In summary, an aesthetic understanding of art it is knowledge of the artist's intention, the history of painting, music, literature and so on, and the conventional problems and devices with which artists work. When aesthetic appreciation requires more than merely savouring the beauty of the landscape out of doors, it is depicted in a painting or captured in a photograph and thereby becomes the subject of a work of art. With respect to a view of say a shingle beach, the counterpart is our scientific understanding of the ecological interconnection between the tides and the plants and animals that have evolved to colonised a soil free mass of heaped and shifting pebbles. Similarly, we come to appreciate and understand landscapes, lakes, woods and the like by seeing their internal natural harmony, a harmony which close and careful scientific study will reveal. This harmony derives from features independent of human action and intervention. The aesthetic in nature is an independence from the creative purposes of human beings. However, it must be remembered that this only applies to landscapes and habitats encountered live. As soon as a picture is taken, even for scientific purposes, an element of nature has been selected in the viewfinder and the print in the scientific journal becomes art-work'

There can be a kind of beauty about scientific theories, especially those which bring a huge range of physical phenomena within a relatively simple law. Mathematical proofs can rightly be described as having beauty and elegance. Moreover, this beauty is part of their attraction; it is what compels our attention, and persuades us to continue to explore them even in the face of subsequent snags and difficulties. But their significance lies, not in their beauty, but their scientific and mathematical power. This power may prompt a sense of wonder at the astonishing sweep of understanding that they suddenly present. But the beauty and the wonder are essentially secondary. Truth rather than beauty is of primary importance.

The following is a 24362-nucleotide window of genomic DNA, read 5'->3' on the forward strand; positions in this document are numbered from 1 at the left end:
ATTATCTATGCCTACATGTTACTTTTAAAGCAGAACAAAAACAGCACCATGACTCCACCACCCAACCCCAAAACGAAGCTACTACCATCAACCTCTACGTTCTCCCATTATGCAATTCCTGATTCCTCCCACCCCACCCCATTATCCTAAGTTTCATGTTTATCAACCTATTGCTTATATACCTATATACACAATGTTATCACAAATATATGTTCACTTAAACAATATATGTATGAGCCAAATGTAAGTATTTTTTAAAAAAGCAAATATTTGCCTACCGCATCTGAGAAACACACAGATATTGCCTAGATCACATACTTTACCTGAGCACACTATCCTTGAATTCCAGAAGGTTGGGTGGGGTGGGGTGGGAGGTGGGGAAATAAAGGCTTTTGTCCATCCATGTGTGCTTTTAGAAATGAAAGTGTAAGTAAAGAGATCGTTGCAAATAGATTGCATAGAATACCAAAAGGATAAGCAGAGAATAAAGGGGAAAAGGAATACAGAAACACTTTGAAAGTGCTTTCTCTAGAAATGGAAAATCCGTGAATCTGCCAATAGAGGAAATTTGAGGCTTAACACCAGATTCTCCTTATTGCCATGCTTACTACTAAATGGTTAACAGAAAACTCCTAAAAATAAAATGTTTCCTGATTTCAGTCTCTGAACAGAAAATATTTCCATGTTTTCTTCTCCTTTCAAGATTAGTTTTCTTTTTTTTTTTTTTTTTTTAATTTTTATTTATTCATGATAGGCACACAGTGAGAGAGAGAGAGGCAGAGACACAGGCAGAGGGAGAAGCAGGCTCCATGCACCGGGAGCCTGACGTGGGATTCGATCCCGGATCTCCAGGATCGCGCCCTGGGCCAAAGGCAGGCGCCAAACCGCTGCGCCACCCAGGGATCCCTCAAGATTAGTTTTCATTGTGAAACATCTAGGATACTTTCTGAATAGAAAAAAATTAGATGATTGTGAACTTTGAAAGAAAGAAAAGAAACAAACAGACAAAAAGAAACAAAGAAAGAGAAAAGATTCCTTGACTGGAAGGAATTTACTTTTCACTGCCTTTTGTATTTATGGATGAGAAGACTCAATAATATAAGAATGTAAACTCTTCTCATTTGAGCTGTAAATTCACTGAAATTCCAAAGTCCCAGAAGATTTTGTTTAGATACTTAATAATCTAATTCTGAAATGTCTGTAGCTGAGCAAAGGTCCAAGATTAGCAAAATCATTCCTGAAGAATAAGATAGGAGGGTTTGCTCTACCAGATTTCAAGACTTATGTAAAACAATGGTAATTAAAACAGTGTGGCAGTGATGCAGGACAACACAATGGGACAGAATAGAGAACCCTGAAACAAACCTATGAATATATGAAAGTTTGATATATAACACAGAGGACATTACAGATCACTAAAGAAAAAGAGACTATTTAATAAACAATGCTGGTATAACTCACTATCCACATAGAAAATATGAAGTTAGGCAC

An ecologically informed appreciation of nature uncovers the remarkable interconnectedness of things, the striking equilibrium in which the great diversity of nature, of land,climate, animal and plant life is held. When we stand in wonder, this is at most a by-product of the scientific understanding we have achieved. On this account, the aesthetics of nature is peripheral and does not enter directly into our understanding of, and judgements about, nature in the way that it plays a central role in our understanding of art.

Faced with the aesthetics of nature being peripheral to the scientific understanding underwriting it, some seek another alternative: they become nature mystics, to whom nature appears as the repository of transcendent values. However, this does not substantiate the idea of beauty in nature for much the same reason that the appeal to an ecological underpinning cannot do so. The aesthetic becomes secondary, in this case to the spiritual or religious, and it does so because nature is used as a means to spiritual enlightenment. In a very similar way music has often been thought to open up access to God, but the fact that it does this is not an adequate explanation of the value of music as music. Similarly, though we may take spiritual inspiration from natural landscapes and prospects, this cannot be an adequate explanation of their value as a kind of art.

Nature and the environment can provide the materials for the fashioning of art images, either indirectly through literature, painting and photography, or more directly through landscape gardening and the like. While all these are important additions to our artistic repertoire, each of them results in works of art precisely because it subjects the world of nature to human intention. What cannot be available to us is a source of imagery that , supplies. In this sense, nature itself, unsullied and unrefined may be beautiful, interesting and inspiring, but it cannot in and of itself, like poetry or music, supply something aesthetic to the mind.